Professor Gregory estimates that the direct and indirect income effects from the trading gains have lifted Australian living standards relative to the United States from an average in the long run of around 92 per cent over the 1959–2003 period to a current level of 115 percent. In other words, in just eight years, Australian living standards have increased by 25 percent relative to the United States, which as Professor Gregory notes is an extraordinary change by historical standards.

The appreciation in the exchange rate has been an important mechanism for helping spread the benefits of the mining boom more widely in the Australian community. A stronger Australian dollar reallocates some of the direct income gains from the mining industry to those who buy imports or products with a large import component. This is because a stronger Australian dollar reduces the domestic price of both mining exports and imported products. For wage earners the gains in real living standards since 2003 have been substantially delivered through the increased purchasing power generated by lower import prices.

The Reserve Bank of Australia (RBA) has also highlighted the ways in which the benefits of the mining boom flow through to the wider economy. For example, the RBA estimates that while the mining sector currently accounts for around 10 percent of Australia’s GDP and 2¾ percent of total employment, when account is taken of the inputs into the mining sector produced by other domestic industries and those employed in activities related to the mining sector, these figures are around 16–17 per cent and eight per cent respectively.[23] Although the mechanisms by which the benefits of the mining boom flow through to the wider economy can be hard to see they are real nonetheless. In this regard, Deputy Governor Philip Lowe has noted that:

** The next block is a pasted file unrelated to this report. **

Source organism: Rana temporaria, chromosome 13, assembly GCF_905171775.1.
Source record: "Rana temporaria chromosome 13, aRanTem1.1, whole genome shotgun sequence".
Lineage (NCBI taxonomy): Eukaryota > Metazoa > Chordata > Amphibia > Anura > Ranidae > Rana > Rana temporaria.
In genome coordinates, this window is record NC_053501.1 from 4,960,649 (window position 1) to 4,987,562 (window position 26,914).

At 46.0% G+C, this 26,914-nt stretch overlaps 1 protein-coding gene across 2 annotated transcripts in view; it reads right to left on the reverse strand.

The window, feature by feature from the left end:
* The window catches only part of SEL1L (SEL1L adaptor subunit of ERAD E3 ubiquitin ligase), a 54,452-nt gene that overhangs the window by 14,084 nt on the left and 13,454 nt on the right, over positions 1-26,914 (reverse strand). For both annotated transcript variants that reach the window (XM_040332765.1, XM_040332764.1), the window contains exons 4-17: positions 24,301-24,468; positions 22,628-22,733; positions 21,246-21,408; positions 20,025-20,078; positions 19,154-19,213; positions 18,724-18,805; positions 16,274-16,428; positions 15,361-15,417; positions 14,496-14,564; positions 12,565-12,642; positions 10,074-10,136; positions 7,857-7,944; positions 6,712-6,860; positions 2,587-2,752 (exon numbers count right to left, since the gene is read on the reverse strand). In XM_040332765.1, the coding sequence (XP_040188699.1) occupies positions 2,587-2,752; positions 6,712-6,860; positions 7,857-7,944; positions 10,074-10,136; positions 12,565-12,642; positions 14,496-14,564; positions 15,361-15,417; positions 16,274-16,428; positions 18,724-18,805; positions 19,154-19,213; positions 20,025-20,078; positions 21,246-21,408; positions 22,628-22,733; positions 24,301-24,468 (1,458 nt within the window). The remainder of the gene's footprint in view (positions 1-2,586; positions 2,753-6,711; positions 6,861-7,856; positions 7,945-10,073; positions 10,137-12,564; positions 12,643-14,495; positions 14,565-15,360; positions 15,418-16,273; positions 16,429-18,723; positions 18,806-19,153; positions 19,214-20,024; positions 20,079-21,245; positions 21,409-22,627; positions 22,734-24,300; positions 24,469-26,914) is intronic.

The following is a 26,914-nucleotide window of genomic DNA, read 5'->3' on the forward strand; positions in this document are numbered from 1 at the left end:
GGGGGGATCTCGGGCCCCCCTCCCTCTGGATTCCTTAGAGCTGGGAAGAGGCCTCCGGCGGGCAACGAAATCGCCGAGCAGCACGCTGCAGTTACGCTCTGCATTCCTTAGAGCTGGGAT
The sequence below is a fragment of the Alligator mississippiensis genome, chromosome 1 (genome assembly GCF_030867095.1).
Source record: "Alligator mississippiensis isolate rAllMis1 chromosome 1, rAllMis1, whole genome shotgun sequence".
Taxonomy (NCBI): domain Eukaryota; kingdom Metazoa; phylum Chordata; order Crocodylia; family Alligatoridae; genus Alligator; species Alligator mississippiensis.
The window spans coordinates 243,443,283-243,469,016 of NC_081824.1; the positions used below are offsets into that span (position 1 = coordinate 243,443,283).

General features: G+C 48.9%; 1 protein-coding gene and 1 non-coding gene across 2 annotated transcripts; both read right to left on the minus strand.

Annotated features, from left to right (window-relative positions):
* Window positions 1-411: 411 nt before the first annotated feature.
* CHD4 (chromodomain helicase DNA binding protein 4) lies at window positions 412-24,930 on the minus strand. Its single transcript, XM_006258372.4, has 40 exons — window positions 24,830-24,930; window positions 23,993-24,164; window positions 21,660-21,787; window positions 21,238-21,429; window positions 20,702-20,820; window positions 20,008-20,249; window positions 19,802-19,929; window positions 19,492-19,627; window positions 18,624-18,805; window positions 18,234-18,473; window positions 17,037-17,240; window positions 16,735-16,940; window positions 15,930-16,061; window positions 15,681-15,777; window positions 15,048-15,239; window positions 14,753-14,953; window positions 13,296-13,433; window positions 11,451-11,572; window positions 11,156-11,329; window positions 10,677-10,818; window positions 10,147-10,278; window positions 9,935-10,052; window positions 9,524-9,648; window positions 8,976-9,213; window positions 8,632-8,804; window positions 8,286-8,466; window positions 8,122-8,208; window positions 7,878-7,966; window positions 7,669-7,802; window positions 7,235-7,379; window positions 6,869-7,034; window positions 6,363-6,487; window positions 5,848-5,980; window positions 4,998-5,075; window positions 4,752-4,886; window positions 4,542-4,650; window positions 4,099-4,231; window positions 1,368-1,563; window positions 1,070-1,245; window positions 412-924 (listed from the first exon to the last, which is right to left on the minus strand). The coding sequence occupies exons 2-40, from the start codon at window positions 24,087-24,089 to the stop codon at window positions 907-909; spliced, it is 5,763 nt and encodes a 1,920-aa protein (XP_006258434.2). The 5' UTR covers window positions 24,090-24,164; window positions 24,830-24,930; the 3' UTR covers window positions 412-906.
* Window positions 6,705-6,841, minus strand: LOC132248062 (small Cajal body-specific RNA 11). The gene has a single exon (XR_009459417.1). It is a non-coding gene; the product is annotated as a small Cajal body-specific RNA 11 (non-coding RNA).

In effect, there is a chain that links the investment boom in the Pilbara and in Queensland to the increase in spending at cafes and restaurants in Melbourne and Sydney. This chain starts with the high terms of trade that has pushed up the Australian dollar. In turn, the high dollar has meant that the prices that Australians pay for many manufactured goods are, on average, no higher than they were a decade ago, despite average household incomes having increased by more than 60 per cent over this period. The stable prices for many goods, combined with strong disposable income growth, mean there is more disposable income to be spent on services in cities and towns far from where the resources boom is taking place.[24]

This is not to suggest that everyone has benefited as a result of the mining boom or to the same extent. Nevertheless, in framing policies that are intended to redistribute the gains from the mining boom, it is important to recognise the ways in which and the extent to which the wider economy and community are already benefiting.

Redistribution

The Australian newspaper on 9 May 2012, the day after the Budget, carried the front page headline, ‘Smash the Rich’. The Treasurer, in his budget speech, emphasised that he wanted to alleviate cost of living pressures on ‘families and pensioners on modest incomes.’[25]

The Budget has not made substantial reforms to ‘middle class welfare’—payments through the tax and transfer systems to relatively affluent people. It is much more difficult to take such benefits away than to instigate them. The links in the following discussion are to accompanying briefs in this Budget Review which deal with the measures mentioned.

There have been minor adjustments to some measures, including;

  • reducing the tax concession for superannuation contributions of very high income earners (over $300 000 a year), which increases revenue by $1.0 billion over four years, in the context of tax expenditures on superannuation worth $27.2 billion in 2010–11, when almost 20 per cent of superannuation contributions are made by the top five per cent of income earners.[26]
  • changes to the net medical expenses tax offset to reduce it for people on high incomes, which saves $370 million over three years.